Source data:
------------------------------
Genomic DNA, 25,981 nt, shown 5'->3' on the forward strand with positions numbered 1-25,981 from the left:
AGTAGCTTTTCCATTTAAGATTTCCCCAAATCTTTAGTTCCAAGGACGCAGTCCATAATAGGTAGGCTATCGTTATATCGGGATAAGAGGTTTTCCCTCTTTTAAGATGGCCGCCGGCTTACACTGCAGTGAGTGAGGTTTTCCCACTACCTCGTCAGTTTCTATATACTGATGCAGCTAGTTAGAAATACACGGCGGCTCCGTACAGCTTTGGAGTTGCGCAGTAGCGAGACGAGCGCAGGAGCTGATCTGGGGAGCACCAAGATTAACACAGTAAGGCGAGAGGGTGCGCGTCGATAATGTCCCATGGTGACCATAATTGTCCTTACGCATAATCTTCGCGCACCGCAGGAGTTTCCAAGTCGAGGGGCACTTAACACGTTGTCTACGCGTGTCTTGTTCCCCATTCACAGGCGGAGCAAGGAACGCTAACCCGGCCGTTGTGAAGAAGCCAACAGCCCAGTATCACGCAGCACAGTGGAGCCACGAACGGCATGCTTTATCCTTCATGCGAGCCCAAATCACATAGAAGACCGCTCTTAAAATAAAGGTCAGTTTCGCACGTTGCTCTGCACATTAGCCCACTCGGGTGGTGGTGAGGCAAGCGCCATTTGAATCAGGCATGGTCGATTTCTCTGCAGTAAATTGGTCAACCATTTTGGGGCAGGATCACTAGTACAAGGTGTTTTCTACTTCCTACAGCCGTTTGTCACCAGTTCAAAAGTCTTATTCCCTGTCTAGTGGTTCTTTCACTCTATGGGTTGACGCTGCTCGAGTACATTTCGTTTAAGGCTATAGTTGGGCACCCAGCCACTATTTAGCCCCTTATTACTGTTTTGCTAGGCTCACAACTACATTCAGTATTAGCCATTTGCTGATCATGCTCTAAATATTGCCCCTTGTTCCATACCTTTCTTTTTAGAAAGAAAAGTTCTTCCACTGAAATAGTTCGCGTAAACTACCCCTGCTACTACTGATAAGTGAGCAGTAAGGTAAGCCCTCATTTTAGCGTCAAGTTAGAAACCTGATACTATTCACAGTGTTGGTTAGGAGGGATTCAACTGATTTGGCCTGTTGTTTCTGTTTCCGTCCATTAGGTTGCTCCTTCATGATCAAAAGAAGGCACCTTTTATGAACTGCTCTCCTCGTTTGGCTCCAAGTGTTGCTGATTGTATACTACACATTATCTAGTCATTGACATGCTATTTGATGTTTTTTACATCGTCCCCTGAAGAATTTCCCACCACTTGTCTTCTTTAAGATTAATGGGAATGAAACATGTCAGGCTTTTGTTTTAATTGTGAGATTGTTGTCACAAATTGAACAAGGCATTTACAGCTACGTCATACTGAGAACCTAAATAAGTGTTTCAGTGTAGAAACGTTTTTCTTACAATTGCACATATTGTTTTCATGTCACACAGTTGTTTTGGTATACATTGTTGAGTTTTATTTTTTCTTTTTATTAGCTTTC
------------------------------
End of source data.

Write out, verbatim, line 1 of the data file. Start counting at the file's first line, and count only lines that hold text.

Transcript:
Genomic DNA, 25,981 nt, shown 5'->3' on the forward strand with positions numbered 1-25,981 from the left: